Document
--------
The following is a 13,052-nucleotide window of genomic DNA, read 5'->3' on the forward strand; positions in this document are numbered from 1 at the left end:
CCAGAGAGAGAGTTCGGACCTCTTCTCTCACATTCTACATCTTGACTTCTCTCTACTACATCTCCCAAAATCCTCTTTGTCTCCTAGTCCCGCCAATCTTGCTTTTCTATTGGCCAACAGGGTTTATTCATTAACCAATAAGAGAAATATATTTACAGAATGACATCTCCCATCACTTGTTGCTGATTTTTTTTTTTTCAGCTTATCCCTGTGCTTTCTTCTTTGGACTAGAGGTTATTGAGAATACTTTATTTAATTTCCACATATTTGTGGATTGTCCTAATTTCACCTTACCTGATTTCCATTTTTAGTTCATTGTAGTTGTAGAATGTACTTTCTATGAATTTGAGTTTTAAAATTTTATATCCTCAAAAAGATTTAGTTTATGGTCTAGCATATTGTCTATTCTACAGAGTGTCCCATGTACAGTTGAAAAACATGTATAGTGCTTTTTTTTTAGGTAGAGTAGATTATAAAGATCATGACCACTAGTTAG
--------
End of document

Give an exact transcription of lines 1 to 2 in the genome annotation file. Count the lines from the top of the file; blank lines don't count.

The following is a 13,052-nucleotide window of genomic DNA, read 5'->3' on the forward strand; positions in this document are numbered from 1 at the left end:
CCAGAGAGAGAGTTCGGACCTCTTCTCTCACATTCTACATCTTGACTTCTCTCTACTACATCTCCCAAAATCCTCTTTGTCTCCTAGTCCCGCCAATCTTGCTTTTCTATTGGCCAACAGGGTTTATTCATTAACCAATAAGAGAAATATATTTACAGAATGACATCTCCCATCACTTGTTGCTGATTTTTTTTTTTTCAGCTTATCCCTGTGCTTTCTTCTTTGGACTAGAGGTTATTGAGAATACTTTATTTAATTTCCACATATTTGTGGATTGTCCTAATTTCACCTTACCTGATTTCCATTTTTAGTTCATTGTAGTTGTAGAATGTACTTTCTATGAATTTGAGTTTTAAAATTTTATATCCTCAAAAAGATTTAGTTTATGGTCTAGCATATTGTCTATTCTACAGAGTGTCCCATGTACAGTTGAAAAACATGTATAGTGCTTTTTTTTTAGGTAGAGTAGATTATAAAGATCATGACCACTAGTTAG